|NSW||As an authorised carer you must register your pool and have a valid pool compliance certificate. Pool fencing and gates must meet the [Building Code of Australia Standard 1926.1](https://www.fairtrading.nsw.gov.au/housing-and-property/building-and-renovating/pools-and-pool-safety/swimming-pools-and-spas "NSW swimming pools"), including having a self-closing gate. For more information see NSW and FACS|
|QLD||By law, you must register your pool or spa. You can find more information here.|
|NT||You may need a pool or spa safety fence. You can find more information here.|
|WA||The Department requires evidence of council compliance for all households with a swimming pool, spa or other body of water. For further information see WA|
|SA||All pools and spas must have a continuous safety barrier. You can find more information here.|
|VIC||Pools and spas must have a safety barrier. You can find more information here.|
|TAS||Pools and spas must have permanent barriers. You can find more information here.|
Water safety at public pools
Suggestions for reducing the risk of your child drowning at the public pool:
- Supervise your child at all times.
- Children under five years must be within arm’s reach at all times and children under 10 years must always be in your sight.
- The supervision of children in aquatic facilities is not the sole responsibility of lifeguards.
- Lifeguards are employed on a 1:100 ratio. This is based on the expectation that responsible adults will provide direct supervision of children.
- Responsible adults are required to provide the constant and direct supervision needed for young children.
Water safety at the beach
Suggestions for reducing the risks of your child drowning at the beach include:
- Supervise your child at all times.
- Don’t assume that a beach that was safe in the past is safe now, since the action of waves, weather and wind can influence depth and rips.
- Only take your child to beaches with lifesaving patrols.
- Make sure you and your child swim between the red and yellow flags. On many beaches there are lifeguards and lifesavers who help keep swimmers safe. They usually wear a special uniform. When they are on duty (on patrol), they place flags (red and yellow) on the beach to show swimmers where it is safe to enter the water to swim or surf.
- Teach your child what to do if they get into trouble: remain calm, float and raise an arm to signal for help from a lifesaver or lifeguard.
- Look out for rip-tides - Currents in the sea can sometimes carry you away from the shore. These are called rips and you should keep away. If you notice a section of water that is running out to sea, looks rippled and is a sandy colour with cleaner water on either side, this may be a rip. The waves may also be larger and breaking further out to sea on both sides of the rip. You can watch a video about rip-tides here
Water safety around dams, creeks, ponds and tanks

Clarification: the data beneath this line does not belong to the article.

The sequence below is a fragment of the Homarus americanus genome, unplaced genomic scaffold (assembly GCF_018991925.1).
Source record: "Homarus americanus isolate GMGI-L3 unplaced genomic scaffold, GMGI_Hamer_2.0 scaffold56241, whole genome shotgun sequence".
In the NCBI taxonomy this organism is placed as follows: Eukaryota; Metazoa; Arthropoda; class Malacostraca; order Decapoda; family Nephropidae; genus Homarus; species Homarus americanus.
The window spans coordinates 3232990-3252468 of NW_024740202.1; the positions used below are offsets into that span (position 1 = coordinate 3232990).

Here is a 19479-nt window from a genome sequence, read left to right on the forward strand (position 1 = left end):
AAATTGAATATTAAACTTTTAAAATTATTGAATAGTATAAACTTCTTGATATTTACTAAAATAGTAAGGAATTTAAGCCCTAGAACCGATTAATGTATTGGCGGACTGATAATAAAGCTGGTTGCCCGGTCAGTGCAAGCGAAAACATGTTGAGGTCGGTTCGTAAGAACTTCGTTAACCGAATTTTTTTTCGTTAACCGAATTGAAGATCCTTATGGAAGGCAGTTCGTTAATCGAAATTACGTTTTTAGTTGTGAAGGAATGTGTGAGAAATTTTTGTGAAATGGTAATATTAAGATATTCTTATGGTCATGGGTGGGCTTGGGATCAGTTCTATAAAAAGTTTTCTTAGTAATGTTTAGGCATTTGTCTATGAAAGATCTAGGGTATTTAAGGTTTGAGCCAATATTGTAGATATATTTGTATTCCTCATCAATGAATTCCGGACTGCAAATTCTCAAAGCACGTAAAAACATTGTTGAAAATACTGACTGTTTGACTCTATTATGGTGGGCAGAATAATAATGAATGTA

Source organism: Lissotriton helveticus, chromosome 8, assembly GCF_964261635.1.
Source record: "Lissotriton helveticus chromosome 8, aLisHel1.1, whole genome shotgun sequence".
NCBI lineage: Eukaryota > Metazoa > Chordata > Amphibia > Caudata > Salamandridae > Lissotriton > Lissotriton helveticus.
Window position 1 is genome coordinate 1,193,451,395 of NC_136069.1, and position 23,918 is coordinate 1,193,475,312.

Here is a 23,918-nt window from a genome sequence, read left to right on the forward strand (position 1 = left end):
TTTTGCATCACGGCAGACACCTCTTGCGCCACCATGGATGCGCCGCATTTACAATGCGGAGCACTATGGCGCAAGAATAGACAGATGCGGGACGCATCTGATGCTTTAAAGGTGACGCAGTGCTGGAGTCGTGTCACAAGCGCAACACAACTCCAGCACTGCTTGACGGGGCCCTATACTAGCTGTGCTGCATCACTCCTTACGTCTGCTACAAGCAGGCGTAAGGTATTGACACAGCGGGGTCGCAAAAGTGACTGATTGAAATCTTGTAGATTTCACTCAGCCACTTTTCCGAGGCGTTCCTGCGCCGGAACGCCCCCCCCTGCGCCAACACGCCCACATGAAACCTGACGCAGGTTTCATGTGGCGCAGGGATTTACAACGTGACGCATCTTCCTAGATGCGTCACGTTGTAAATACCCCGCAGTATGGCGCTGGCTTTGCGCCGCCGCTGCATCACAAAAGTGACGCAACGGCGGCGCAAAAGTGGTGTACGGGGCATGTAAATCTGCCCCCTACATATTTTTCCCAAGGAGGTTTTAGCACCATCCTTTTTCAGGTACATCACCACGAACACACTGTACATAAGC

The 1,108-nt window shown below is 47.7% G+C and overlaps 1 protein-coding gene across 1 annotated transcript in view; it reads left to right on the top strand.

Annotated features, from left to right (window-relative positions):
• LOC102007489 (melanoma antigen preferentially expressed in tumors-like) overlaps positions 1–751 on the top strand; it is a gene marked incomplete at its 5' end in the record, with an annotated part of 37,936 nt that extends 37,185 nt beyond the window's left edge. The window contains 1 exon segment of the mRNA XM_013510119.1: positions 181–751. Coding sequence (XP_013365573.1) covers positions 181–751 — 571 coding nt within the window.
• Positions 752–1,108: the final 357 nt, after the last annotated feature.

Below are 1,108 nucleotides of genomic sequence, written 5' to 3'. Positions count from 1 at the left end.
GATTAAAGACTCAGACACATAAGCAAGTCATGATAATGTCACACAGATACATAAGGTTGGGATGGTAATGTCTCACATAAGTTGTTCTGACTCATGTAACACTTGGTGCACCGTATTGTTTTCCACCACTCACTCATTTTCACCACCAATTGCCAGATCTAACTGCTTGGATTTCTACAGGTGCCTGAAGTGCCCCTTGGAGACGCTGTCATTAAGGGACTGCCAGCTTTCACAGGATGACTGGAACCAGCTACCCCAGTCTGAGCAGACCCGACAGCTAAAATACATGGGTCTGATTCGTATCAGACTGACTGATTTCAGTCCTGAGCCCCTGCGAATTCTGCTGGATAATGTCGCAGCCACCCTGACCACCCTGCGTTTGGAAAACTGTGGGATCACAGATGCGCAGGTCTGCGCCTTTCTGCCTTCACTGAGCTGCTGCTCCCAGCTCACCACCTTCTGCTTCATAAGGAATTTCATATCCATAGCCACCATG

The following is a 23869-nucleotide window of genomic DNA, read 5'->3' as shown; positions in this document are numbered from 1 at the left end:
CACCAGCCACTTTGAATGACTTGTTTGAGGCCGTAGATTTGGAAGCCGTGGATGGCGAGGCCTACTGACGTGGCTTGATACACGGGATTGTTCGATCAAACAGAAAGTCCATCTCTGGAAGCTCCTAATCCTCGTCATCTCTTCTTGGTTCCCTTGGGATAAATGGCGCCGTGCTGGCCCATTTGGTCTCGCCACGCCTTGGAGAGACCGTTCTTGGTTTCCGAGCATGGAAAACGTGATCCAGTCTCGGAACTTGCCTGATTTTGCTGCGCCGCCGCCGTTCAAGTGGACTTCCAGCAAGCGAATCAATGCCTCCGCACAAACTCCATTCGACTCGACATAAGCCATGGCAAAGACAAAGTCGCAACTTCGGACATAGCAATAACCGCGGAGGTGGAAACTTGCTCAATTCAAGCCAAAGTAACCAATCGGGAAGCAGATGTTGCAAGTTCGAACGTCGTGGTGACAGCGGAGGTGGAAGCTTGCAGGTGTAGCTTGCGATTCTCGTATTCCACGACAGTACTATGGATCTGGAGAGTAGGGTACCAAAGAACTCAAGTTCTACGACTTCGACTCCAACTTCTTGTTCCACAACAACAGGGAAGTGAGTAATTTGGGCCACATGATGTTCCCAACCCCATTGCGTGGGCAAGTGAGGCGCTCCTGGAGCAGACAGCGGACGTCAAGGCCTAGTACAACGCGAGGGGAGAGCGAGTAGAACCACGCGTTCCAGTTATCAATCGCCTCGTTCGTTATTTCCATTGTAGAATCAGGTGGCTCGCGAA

Children don’t always understand, apply or remember rules, especially when they’re distracted by play. So a securely fenced, safe play area can be an effective barrier between small children and water hazards.
A secure play area can prevent your child from wandering near dams, creeks or other bodies of water, and gaining access to hazards like farm machinery, horses and farm vehicles. FarmSafe Australia recommends a ‘safe play’ area, plus family rules and supervision, as the most effective way to prevent serious injury and death to small children on rural properties.
Here are tips to improve water safety around your property:
- Fence off the area between the house and any bodies of water.
- Teach your child not to go near the dam, creek or water tank without you.
- Secure a toddler-proof lid over any water tanks.
- Fence off, drain or seal ponds if your child or visiting children are less than five years old.
- Make sure there are no trellises, ladders, windows or trees that your child could climb to get into the water tank.
- Supervise your child around waterways.
Water safety when boating or fishing
- When boating, have lifejackets for all adults and children on board and ensure that children are wearing one at all times. Every year, people die in recreational boating accidents and most were not wearing a personal flotation device (PFD) such as a lifejacket.
- Take care when fishing. Don't be distracted from supervising children around water.
- Rock fishing can be especially dangerous and a high number of people drown whilst rock fishing. Choose the safest possible location and take time to observe the conditions. Be aware of the tides and weather. Listen to the weather report on the radio before going out to fish. If the report says that the weather is going to change, it is safer to plan to go fishing on another day. Involving children in rock fishing is likely to be a very high risk activity. Serious consideration should be given to whether this is an appropriate activity, especially about whether constant supervision of children can be guaranteed.
Things to remember
Carers can reduce the risks by:
- supervising children and young people around water at all times,
- teaching children to swim.
- taking precautions to reduce the risk of drowning around their home and in places they visit.
- Being prepared to respond - take a course in infant or child first aid, including cardio-pulmonary resuscitation (CPR).